My cube-mate, Jessica, introduced me to a new website a while back--Cupcakes Take the Cake--and today, she informed me of a fabulous post about a fabulous new cookbook: Booze Cakes by Krystina Castella and Terry Lee Stone.
At one editorial board a few months ago, my colleagues actually brainstormed this concept, though upon further research found that someone--Chronicle Books' Quirk imprint, it seems--had just recently snapped up the idea.
Rachel Kramer Bussel, founder of CTtC, tells us more:
We've posted lots of alcohol-based cupcakes here, and now we're going to be sharing even more, from the new Quirk Books cookbook Booze Cakes: Confections Spiked with Sprits, Wine, and Beer by Krystina Castella (who many of you know as the author of Crazy About Cupcakes) and Terry Lee Stone. Stay tuned to Cupcakes Take the Cake for a recipe from the book, and interview with Terry Lee Stone and a copy of Booze Cakes to give away! The photography in Booze Cakes is gorgeous, as you can see below, and the authors also offer drink recipes, tips on how to bake with alcohol and, in addition to cupcake, recipes for cakes, brownies, cake shots, whoopie pies, and even homemade alcohol. In addition to the cupcakes pictured below, there's also a recipe for screwdriver cupcakes and Blue Hawaii pineapple upside-down cupcakes.
Rachel also reposted a brief history of the cupcake-alcohol marriage, if you will, found on the Quirk Books website, Irreference:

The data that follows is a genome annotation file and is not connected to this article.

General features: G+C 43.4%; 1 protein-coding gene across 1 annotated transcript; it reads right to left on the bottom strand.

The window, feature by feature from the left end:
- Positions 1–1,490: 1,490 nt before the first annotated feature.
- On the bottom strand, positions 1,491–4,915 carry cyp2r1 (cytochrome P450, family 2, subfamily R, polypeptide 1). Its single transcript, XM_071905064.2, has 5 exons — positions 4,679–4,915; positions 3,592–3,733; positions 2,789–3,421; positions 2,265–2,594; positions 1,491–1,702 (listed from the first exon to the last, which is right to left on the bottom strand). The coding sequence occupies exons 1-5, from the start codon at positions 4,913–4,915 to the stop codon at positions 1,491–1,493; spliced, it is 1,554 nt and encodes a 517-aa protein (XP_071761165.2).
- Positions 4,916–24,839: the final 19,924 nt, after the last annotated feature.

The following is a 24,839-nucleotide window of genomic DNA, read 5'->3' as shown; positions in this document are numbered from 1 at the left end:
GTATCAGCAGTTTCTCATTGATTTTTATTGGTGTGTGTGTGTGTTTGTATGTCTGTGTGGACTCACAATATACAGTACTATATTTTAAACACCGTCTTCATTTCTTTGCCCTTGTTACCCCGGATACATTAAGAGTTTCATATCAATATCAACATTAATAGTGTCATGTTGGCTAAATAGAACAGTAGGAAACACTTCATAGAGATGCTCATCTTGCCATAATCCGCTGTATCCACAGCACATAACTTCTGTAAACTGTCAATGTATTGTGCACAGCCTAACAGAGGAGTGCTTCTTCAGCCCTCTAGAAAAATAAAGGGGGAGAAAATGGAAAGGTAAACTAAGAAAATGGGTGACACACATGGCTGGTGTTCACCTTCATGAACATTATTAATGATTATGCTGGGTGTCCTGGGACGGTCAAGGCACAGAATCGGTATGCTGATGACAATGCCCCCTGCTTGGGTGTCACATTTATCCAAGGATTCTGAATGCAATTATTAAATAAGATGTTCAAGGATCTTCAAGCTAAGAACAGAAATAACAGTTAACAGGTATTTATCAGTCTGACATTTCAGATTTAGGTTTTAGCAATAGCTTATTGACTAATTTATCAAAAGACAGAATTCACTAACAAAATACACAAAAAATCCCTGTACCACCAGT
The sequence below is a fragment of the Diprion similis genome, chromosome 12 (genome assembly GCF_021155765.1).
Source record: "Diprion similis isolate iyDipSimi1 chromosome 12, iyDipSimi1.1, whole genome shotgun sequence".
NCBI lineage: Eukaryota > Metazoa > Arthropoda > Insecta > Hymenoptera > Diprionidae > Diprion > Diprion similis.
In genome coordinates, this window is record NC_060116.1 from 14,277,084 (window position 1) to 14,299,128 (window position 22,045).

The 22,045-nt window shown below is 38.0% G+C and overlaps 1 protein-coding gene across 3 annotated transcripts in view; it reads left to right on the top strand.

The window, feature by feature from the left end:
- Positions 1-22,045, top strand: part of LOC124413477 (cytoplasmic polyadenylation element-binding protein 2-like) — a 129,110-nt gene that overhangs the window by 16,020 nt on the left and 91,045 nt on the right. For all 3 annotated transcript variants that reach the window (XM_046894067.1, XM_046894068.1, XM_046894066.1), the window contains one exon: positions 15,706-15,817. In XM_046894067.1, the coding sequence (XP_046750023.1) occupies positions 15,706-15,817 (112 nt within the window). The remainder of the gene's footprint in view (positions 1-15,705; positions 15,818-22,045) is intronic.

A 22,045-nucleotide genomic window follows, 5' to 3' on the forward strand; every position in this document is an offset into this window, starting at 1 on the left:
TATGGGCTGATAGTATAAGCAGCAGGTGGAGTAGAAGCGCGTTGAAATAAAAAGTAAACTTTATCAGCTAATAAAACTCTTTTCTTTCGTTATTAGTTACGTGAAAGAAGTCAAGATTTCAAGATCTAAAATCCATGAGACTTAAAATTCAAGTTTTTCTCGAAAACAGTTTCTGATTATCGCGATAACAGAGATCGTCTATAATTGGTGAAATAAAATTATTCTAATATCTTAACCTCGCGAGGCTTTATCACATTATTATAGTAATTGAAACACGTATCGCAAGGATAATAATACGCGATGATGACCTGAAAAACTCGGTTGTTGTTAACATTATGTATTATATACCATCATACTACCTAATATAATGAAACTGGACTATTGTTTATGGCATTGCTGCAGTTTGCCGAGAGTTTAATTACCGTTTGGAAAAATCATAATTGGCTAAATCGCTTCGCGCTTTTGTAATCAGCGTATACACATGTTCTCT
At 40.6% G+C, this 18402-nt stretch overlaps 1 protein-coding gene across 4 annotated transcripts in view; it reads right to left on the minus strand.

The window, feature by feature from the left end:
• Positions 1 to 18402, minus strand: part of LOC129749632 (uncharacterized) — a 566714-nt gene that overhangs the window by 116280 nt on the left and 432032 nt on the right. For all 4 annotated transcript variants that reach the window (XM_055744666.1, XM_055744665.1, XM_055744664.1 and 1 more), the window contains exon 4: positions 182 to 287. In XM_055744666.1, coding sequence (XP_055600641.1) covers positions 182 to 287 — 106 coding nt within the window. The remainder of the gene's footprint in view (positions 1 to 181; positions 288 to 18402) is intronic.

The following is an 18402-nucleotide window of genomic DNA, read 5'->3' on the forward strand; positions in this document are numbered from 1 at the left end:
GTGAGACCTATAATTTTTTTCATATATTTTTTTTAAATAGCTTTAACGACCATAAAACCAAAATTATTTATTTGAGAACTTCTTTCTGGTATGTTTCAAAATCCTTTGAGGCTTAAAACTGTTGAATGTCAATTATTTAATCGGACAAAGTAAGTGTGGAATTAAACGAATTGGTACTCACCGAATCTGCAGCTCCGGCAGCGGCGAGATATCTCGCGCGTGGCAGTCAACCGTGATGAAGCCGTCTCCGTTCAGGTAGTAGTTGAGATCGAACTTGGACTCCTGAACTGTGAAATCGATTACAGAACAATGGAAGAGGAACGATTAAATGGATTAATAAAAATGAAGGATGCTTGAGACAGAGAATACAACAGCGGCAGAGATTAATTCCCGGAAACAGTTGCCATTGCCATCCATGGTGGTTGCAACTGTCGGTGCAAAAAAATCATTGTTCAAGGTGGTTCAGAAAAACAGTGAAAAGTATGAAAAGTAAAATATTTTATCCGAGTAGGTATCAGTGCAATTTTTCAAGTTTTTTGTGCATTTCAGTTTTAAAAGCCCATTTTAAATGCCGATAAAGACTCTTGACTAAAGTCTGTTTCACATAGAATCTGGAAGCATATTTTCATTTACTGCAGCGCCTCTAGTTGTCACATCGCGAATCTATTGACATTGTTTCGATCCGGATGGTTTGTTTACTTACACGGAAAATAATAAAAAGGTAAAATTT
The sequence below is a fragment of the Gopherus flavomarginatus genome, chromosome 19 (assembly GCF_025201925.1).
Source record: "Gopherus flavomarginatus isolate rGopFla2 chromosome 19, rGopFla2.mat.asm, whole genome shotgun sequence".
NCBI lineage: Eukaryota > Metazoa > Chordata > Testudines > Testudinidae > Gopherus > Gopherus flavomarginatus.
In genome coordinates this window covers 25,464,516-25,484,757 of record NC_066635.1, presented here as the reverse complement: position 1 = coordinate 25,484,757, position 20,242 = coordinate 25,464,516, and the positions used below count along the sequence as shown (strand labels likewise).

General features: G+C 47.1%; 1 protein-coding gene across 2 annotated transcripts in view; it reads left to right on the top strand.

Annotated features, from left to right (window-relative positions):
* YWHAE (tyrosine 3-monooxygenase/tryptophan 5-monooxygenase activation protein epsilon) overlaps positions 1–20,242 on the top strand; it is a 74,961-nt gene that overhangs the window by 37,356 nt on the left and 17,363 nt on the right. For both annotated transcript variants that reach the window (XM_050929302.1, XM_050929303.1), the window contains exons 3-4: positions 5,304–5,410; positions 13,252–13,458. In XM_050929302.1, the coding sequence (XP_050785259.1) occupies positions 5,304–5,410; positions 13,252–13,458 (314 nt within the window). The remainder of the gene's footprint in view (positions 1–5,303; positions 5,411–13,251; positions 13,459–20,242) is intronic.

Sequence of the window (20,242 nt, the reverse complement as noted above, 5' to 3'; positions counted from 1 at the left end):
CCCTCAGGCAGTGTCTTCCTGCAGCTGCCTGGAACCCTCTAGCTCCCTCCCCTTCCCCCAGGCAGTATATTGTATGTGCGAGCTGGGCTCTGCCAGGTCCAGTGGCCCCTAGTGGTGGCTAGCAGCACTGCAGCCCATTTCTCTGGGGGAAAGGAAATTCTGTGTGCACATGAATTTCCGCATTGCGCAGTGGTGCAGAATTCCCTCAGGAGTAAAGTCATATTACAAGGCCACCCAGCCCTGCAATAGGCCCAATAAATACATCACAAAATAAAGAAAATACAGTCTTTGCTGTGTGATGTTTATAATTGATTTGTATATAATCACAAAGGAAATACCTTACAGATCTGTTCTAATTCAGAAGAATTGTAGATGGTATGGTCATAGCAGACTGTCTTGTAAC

Booze has been used throughout time in cakes as a flavoring, preservative, or just for fun. Cakes, pastries, strudel, and biscuits all are essentially sponges that soak up alcohol, wine, beer, whisky, hooch, bracer, and cocktails. Our book Booze Cakes is the first to explore and maximize the many possibilities of flavors in cake. Here are what I consider to be the 5 most memorable booze cakes in history. You will find modern interpretations of in our book.
The infamous fruitcake is the most loved-to-hate or hate-to-admit-you-love cake in the world. An ancient cake invented by the Egyptians, the Romans laced their cake with wine to keep the soldiers happy. It is the traditional wedding cake and Christmas cake in England and all of the territories it colonized throughout history.
The English trifle used booze to soften the day old biscuits that were the precursor to the modern sponge cake. The trifle then became the American sherry-infused, tipsy parson named after the desired effect. The Italian Tiramisu is a late 20th century invention made with coffee liquor. I love these cake parfaits for their fresh fruitiness and the creamy goodness.
The rum cake, soaked in this new-world booze, was the cake of choice of pirates of the Caribbean. They ate them by the boatload to prepare for battle. I have to love this one for the kitschiness of this Jolly Roger bundt cake.
The German Black Forest cake, the most recognized cake in the world, uses cherry and kirsch to flavor the fun in most places worldwide except in America and many Muslim countries where it is traditionally left out. We have added it back in and prepared them as cupcakes.
The Lane cake is the bourbon-laced dessert of choice in the American South; so much so that in To Kill a Mockingbird, it’s the topic of conversation and eaten over and over to welcome guest and celebrate festive occasions. We made ours 3 layers tall with plenty of layers to soak in the booze and the filling.
Though I would've loved to work on this book myself, I must say, it's still a damn fine idea. I'm hoping to track down a copy soon and whip up some Mint Julep Cupcakes (left) of my very own!